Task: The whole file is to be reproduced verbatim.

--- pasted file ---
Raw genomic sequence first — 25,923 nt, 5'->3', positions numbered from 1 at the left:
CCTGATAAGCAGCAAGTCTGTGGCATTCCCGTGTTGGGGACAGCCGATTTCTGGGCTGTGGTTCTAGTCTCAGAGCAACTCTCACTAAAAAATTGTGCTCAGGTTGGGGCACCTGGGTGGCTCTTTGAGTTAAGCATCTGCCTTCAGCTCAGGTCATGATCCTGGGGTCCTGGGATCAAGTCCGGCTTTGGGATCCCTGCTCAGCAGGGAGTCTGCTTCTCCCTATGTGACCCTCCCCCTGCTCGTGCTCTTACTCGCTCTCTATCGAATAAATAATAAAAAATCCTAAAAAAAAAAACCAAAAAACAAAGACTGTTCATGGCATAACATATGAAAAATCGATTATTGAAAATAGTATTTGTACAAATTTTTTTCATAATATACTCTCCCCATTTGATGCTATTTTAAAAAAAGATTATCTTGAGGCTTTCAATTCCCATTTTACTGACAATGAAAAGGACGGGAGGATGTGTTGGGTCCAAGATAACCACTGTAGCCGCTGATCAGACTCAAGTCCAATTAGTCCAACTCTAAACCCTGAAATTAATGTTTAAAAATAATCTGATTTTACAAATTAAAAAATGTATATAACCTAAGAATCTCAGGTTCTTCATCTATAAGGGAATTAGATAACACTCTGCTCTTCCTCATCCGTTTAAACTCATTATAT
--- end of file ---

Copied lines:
Raw genomic sequence first — 25,923 nt, 5'->3', positions numbered from 1 at the left:
CCTGATAAGCAGCAAGTCTGTGGCATTCCCGTGTTGGGGACAGCCGATTTCTGGGCTGTGGTTCTAGTCTCAGAGCAACTCTCACTAAAAAATTGTGCTCAGGTTGGGGCACCTGGGTGGCTCTTTGAGTTAAGCATCTGCCTTCAGCTCAGGTCATGATCCTGGGGTCCTGGGATCAAGTCCGGCTTTGGGATCCCTGCTCAGCAGGGAGTCTGCTTCTCCCTATGTGACCCTCCCCCTGCTCGTGCTCTTACTCGCTCTCTATCGAATAAATAATAAAAAATCCTAAAAAAAAAAACCAAAAAACAAAGACTGTTCATGGCATAACATATGAAAAATCGATTATTGAAAATAGTATTTGTACAAATTTTTTTCATAATATACTCTCCCCATTTGATGCTATTTTAAAAAAAGATTATCTTGAGGCTTTCAATTCCCATTTTACTGACAATGAAAAGGACGGGAGGATGTGTTGGGTCCAAGATAACCACTGTAGCCGCTGATCAGACTCAAGTCCAATTAGTCCAACTCTAAACCCTGAAATTAATGTTTAAAAATAATCTGATTTTACAAATTAAAAAATGTATATAACCTAAGAATCTCAGGTTCTTCATCTATAAGGGAATTAGATAACACTCTGCTCTTCCTCATCCGTTTAAACTCATTATAT